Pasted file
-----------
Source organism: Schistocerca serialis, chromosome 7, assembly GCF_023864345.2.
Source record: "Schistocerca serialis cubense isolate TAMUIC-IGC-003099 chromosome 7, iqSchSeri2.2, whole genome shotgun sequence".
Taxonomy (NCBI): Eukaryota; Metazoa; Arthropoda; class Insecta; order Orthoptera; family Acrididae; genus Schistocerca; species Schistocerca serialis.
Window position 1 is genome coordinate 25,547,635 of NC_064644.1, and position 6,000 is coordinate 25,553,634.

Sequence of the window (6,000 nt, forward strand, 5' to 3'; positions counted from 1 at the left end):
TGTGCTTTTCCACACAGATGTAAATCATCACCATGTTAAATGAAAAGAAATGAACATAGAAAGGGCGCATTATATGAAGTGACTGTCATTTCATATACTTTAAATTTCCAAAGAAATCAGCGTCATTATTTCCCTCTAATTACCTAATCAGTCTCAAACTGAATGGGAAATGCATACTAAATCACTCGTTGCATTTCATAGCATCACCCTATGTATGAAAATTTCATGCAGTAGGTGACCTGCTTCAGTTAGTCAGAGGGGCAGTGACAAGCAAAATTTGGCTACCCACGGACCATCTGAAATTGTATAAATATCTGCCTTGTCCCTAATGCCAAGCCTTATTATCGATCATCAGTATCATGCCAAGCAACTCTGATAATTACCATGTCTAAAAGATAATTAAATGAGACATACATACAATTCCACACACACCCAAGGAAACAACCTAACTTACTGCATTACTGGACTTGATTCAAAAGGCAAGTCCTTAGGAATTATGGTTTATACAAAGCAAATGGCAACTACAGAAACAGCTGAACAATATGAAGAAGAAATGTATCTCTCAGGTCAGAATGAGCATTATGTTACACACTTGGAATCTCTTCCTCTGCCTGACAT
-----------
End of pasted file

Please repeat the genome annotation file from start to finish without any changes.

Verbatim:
Source organism: Schistocerca serialis, chromosome 7, assembly GCF_023864345.2.
Source record: "Schistocerca serialis cubense isolate TAMUIC-IGC-003099 chromosome 7, iqSchSeri2.2, whole genome shotgun sequence".
Taxonomy (NCBI): Eukaryota; Metazoa; Arthropoda; class Insecta; order Orthoptera; family Acrididae; genus Schistocerca; species Schistocerca serialis.
Window position 1 is genome coordinate 25,547,635 of NC_064644.1, and position 6,000 is coordinate 25,553,634.

Sequence of the window (6,000 nt, forward strand, 5' to 3'; positions counted from 1 at the left end):
TGTGCTTTTCCACACAGATGTAAATCATCACCATGTTAAATGAAAAGAAATGAACATAGAAAGGGCGCATTATATGAAGTGACTGTCATTTCATATACTTTAAATTTCCAAAGAAATCAGCGTCATTATTTCCCTCTAATTACCTAATCAGTCTCAAACTGAATGGGAAATGCATACTAAATCACTCGTTGCATTTCATAGCATCACCCTATGTATGAAAATTTCATGCAGTAGGTGACCTGCTTCAGTTAGTCAGAGGGGCAGTGACAAGCAAAATTTGGCTACCCACGGACCATCTGAAATTGTATAAATATCTGCCTTGTCCCTAATGCCAAGCCTTATTATCGATCATCAGTATCATGCCAAGCAACTCTGATAATTACCATGTCTAAAAGATAATTAAATGAGACATACATACAATTCCACACACACCCAAGGAAACAACCTAACTTACTGCATTACTGGACTTGATTCAAAAGGCAAGTCCTTAGGAATTATGGTTTATACAAAGCAAATGGCAACTACAGAAACAGCTGAACAATATGAAGAAGAAATGTATCTCTCAGGTCAGAATGAGCATTATGTTACACACTTGGAATCTCTTCCTCTGCCTGACAT